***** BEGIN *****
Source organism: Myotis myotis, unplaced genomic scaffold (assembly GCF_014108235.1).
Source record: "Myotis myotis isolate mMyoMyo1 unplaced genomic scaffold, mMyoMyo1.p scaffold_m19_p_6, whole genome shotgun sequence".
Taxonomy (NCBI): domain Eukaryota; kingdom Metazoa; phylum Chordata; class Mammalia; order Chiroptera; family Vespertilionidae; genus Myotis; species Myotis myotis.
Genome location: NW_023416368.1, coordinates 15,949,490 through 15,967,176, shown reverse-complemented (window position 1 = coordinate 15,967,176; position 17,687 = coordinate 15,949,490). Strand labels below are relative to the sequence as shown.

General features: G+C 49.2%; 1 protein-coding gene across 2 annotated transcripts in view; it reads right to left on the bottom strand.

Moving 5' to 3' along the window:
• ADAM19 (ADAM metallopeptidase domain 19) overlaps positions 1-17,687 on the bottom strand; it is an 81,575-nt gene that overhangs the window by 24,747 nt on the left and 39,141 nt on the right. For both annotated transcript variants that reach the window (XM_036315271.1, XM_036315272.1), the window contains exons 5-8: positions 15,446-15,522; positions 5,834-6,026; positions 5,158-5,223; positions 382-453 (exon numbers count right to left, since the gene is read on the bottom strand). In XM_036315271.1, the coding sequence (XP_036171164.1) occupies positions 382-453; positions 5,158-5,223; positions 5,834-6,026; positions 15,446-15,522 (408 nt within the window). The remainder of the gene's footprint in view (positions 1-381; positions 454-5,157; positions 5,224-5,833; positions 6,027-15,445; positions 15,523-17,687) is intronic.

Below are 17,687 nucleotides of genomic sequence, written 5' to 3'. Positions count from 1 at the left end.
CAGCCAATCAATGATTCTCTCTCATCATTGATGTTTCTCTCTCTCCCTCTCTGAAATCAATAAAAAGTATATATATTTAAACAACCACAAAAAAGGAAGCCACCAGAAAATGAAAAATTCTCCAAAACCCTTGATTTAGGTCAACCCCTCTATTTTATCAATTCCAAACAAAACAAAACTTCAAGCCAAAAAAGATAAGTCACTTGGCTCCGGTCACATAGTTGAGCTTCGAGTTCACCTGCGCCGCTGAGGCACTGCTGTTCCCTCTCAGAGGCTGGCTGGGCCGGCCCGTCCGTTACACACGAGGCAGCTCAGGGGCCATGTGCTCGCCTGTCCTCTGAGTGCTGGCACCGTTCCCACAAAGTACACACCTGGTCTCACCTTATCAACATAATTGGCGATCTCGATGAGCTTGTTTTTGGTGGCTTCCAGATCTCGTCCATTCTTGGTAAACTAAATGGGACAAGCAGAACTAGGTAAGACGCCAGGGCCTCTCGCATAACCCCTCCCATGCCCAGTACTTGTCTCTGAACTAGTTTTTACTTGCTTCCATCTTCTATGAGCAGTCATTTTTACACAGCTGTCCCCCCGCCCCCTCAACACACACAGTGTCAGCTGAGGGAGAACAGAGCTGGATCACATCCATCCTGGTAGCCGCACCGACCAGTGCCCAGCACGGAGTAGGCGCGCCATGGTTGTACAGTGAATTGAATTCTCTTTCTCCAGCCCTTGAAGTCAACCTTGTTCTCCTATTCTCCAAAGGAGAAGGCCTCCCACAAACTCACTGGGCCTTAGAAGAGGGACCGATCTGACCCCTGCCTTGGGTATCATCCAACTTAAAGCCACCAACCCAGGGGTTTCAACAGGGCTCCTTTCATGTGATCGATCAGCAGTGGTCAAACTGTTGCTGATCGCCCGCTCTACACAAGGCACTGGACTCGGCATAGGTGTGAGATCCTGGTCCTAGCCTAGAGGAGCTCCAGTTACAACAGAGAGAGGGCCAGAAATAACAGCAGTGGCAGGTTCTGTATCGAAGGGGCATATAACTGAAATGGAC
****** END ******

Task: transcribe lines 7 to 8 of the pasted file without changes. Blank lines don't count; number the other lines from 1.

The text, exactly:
• ADAM19 (ADAM metallopeptidase domain 19) overlaps positions 1-17,687 on the bottom strand; it is an 81,575-nt gene that overhangs the window by 24,747 nt on the left and 39,141 nt on the right. For both annotated transcript variants that reach the window (XM_036315271.1, XM_036315272.1), the window contains exons 5-8: positions 15,446-15,522; positions 5,834-6,026; positions 5,158-5,223; positions 382-453 (exon numbers count right to left, since the gene is read on the bottom strand). In XM_036315271.1, the coding sequence (XP_036171164.1) occupies positions 382-453; positions 5,158-5,223; positions 5,834-6,026; positions 15,446-15,522 (408 nt within the window). The remainder of the gene's footprint in view (positions 1-381; positions 454-5,157; positions 5,224-5,833; positions 6,027-15,445; positions 15,523-17,687) is intronic.

Below are 17,687 nucleotides of genomic sequence, written 5' to 3'. Positions count from 1 at the left end.